Jen asks, "How often do you feel like ads should be changed out and freshened up?"
I don't feel anything. I look at the data. Look for diminishing returns, and use that as your determinant for when to make a change. How do you calculate that? With a moving average change indicator.
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What follows is an AI-generated transcript. The transcript may contain errors and is not a substitute for watching the video.
In today's episode, Jen asks, How often do you feel like ads should be changed out and freshened up? Well, I don't feel anything.
I mean, when it comes to decisions like this about your marketing, you shouldn't be relying on your feelings.
Because your feelings, frankly, are a little on the bias side, you may have seen the same ad over and over again.
Or you may be looking at the same website design over and over again and you get tired of it, but you are not your audience.
And that's an important part to remember here is you are not your audience.
What you do in your marketing, probably, unless you're very much in the market for what your company sells, and not the customer.
And so your feelings about things like advertising really should be put to the side and focus on the data.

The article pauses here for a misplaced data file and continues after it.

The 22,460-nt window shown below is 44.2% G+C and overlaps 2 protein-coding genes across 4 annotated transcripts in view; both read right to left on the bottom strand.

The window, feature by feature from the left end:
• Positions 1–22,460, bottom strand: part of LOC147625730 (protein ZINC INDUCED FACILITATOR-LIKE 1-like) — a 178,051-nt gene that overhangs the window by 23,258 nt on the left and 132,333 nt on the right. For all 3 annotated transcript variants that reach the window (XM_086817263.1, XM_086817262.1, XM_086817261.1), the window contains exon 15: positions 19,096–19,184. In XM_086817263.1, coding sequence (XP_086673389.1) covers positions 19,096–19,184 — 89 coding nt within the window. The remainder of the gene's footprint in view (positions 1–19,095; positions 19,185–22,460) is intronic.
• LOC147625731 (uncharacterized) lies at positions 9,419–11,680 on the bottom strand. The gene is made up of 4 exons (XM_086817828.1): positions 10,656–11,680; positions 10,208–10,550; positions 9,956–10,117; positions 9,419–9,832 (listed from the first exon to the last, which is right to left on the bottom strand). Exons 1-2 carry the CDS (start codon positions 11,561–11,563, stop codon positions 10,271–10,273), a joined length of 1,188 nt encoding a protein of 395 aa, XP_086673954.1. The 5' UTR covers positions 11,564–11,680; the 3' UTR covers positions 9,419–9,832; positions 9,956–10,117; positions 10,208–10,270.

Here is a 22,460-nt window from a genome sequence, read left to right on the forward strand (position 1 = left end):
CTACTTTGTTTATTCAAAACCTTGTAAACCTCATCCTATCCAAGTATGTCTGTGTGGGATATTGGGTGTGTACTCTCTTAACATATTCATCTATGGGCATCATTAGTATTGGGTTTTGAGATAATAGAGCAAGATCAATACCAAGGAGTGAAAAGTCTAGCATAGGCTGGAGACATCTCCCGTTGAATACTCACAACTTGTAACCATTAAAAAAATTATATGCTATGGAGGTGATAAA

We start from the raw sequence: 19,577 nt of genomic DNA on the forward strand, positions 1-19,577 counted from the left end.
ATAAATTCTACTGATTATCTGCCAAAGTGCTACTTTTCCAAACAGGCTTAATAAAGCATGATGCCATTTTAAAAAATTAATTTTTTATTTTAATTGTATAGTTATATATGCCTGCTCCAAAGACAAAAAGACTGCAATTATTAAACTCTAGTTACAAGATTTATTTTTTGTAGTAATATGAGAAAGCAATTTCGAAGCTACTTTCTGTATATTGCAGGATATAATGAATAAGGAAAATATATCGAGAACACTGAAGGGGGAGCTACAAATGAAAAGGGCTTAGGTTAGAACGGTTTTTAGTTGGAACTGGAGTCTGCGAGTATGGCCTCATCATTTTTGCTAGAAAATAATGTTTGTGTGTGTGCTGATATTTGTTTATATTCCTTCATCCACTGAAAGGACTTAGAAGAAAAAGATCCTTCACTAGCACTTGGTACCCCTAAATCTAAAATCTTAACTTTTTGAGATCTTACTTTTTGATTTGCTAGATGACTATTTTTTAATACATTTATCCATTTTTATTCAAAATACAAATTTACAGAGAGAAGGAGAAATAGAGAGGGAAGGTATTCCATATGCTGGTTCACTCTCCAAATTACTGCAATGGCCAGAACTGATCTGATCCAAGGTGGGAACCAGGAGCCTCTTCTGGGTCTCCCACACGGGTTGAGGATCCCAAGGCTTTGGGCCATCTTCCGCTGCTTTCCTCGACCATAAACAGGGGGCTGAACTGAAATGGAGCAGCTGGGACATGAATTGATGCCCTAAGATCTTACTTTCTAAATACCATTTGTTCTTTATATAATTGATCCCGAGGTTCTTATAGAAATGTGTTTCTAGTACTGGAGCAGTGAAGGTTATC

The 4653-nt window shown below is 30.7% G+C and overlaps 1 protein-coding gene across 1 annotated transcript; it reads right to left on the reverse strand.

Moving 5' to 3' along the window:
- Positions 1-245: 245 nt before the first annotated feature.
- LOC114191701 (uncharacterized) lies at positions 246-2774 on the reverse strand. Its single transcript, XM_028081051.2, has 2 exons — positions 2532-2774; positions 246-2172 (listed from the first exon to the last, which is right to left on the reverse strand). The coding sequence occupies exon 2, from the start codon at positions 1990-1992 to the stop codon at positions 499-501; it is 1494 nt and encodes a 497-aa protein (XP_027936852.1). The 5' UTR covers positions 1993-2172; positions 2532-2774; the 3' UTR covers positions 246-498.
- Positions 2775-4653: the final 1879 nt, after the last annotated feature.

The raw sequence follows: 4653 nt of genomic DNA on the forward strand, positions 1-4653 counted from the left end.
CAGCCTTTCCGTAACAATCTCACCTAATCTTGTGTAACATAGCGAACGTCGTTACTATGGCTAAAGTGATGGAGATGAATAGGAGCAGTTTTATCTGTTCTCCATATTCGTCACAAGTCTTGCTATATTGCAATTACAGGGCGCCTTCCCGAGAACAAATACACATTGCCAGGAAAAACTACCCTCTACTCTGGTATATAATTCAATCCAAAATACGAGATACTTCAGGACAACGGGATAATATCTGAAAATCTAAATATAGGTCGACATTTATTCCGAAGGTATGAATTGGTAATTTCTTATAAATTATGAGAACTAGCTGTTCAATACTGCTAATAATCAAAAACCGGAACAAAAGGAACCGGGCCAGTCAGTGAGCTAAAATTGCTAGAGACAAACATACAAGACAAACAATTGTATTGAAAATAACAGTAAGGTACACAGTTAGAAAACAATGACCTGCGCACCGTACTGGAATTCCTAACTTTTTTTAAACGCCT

The data will tell you what's going on whether your ads are working, whether your ads or not.
And for this particular question, there is a very specific technique that I recommend, that can help you make the determination about when it's time for a change.
The technique name is something called a moving average change indicator.
And it is exactly what it sounds like, tells you if something's changing when you look at your moving averages.
So let's look at a practical example of this.
We're gonna flip this around here.
What I have here is basic ad data, right? You have the date of the ads, and you have the ad performance, could be clicks, could be conversions could be any number you want.
And this is important point.